• How much money will I need a month to live off of comfortably?
  • Do I currently have enough saved up?
  • What if funds in my retirement run out?
  • Can I keep working if I choose?

Get Started on Your Own Retirement Planning

After it’s all said and done, let’s talk about you for a moment. What can you do to best prepare for your own retirement? Given it’s further in the future, so you might not think you have to start planning, but that’s not sensible or responsible.
When should you start planning? Experts say 25 is the absolute best time to start. Out of college for a few years, maybe starting at your first “real job” and before too many bills are finding their way to you.

How much should you start out with? That kind of depends on your income. Say you make $50,000 right now, ideally, the amount you should be putting into your 401k a month is about $900. Use an online calculator, or seek the advice of a professional to best determine how much you need to save.

In today’s economy, you want to be prepared for anything. You want to be able to care for yourself and your loved ones when you retire, and you want to feel confident and proud. Invest in yourself today, invest in your future.

Introducing AccuPAYZ IRA Debit Card by Accuplan Benefits Services!

Thursday, August 6th, 2015

Minimalistic ReportWhat is AccuPAYZ? It’s a prepaid debit card that Accuplan directly links to your self-directed IRA, so that you’re able to make purchases, pay bills and other expenses related to assets held in your SD IRA accounts, very easily and very quickly. Think of it as Checkbook Control’s younger, and a little bit cooler sibling. Enrolling in AccuPAYZ is easy, and only takes a few minutes.

Why would you need AccuPAYZ, you say? The way that credit and debit cards revolutionized spending habits from checkbooks and cash, is the same way that AccuPAYZ will change the way you utilize the money in your self-directed IRA accounts. Don’t get us wrong, we love checkbook control, but AccuPAYZ is undeniably convenient.

For more information, see the infographic below!

Minimalistic Report (3)

Four Smartest Investing Rules the Super Rich Always Follow

Monday, August 3rd, 2015

investing 1Today, there is more money in circulation than ever before, which means there’s more money to be made. Who makes this money isn’t about luck or having a “secret formula”. It’s all about being clever, and knowing how to make your money work for you.
Whether you’re new to the investing game, or you’re a novice investor, there just might be some tactics that you either haven’t utilized, haven’t yet heard of, or have outright ignored. But that stops today.
For most investors, the reason they’re doing what they’re doing is for their future. For retirement. To be secure in old age, and then possibly passing on that wealth to children or other loved ones. When there’s so much hinging on something as unpredictable as the stock market, you have to know what you’re getting yourself into.
Now, there’s a reason that the super rich are super rich, and just because you don’t live like the super rich, doesn’t mean that you can’t invest like they do. It’s not all about birthright or social and economic privilege (although, admittedly, foot-ups like those definitely are a contributing factor.), you have just got to know where your money is going, and with a few quick adjustments and tips, you’ll be well on your way. So let’s get going.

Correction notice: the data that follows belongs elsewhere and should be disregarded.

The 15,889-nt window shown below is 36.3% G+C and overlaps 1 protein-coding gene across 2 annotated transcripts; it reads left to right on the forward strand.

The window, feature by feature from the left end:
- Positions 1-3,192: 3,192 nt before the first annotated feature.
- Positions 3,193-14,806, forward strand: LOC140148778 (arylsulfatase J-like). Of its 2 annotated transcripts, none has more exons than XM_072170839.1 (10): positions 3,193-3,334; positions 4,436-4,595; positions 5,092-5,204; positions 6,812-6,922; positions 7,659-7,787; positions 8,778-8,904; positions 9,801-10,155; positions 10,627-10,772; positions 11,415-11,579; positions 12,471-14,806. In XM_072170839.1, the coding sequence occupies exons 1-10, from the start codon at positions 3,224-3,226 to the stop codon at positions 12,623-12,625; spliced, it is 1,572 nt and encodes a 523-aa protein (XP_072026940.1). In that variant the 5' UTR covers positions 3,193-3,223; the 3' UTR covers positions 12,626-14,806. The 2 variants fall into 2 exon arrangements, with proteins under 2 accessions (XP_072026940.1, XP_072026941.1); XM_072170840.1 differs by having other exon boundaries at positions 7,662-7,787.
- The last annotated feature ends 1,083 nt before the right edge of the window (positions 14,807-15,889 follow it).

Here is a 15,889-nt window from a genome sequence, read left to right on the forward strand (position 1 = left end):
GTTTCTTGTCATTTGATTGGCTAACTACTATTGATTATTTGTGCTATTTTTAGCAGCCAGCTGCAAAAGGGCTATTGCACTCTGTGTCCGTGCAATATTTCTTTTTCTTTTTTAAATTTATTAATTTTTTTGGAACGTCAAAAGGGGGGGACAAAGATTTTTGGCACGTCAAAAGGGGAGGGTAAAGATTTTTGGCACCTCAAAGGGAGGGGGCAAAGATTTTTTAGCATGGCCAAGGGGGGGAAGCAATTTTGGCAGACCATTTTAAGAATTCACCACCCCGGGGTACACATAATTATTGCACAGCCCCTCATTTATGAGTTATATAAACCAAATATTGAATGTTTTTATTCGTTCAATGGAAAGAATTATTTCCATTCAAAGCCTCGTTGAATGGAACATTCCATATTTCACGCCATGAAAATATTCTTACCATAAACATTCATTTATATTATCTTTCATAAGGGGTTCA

Keep an eye on inflation

Inflation isn’t intrinsically good or bad. Savers often think they can’t afford to lose any money by investing in the market. But they don’t realize that when they don’t make their money work for them, they are losing. Inflation creeps up over the years and steals from your savings if you’re not earning enough to make up for it. There are some serious consequences to saving cash for too long. For that reason, the wealthy and other investors will invest some money in products likely to at least keep pace with inflation.

Make safety your number one priority

One word: Rebalancing. Rebalancing is the act of making sure that with any market volatility that may have occurred, you bring it back into the strategic allocation that you had intended. Meaning that if any assets stray outside of an acceptable range, they’re brought back or sold off to bring them back in line. Making time for rebalancing is imperative to keep assets in check, and so that you can reach your financial goals. Set parameters based on asset prices rather than a preset time period.

Don’t immediately hop on board to invest in the next “Big Thing”

It seems that everyday there’s some new hot item that investors are throwing money at, only for it to fall short of the return that was promised so hard in the beginning. Don’t play this game. Impulse investments are the opposite of the strategy that you need to be emulating from the super rich.
Warren Buffet, pretty famously, never invests in tech. He says it wasn’t because he is too dopey to understand Bitcoin. It was because he understands that the inherent value that Bitcoin fanatics think Bitcoin has is entirely in the eye of the beholders. Which isn’t to say that those who do invest in tech like Bitcoin are doing anything wrong, to some like Buffet though, it just doesn’t seem that Bitcoin has any intrinsic value.

Don’t panic, always keep a cool head

The best investors are almost always going to take the long-term approach with the decisions made concerning their portfolio. They do their best to ignore the day-to-day insanity of Wall Street because of the uncertainty, and often knee-jerk reactions to some investment decisions.
Be steadfast, and endure. Making rash decisions in the heat of the moment can only ever hurt you and your investments. Anyone who was in the stock market in 2008 can tell you that struggling through it was worth it, as the market was up 30%+ in 2013, making it well worth it to stay calm.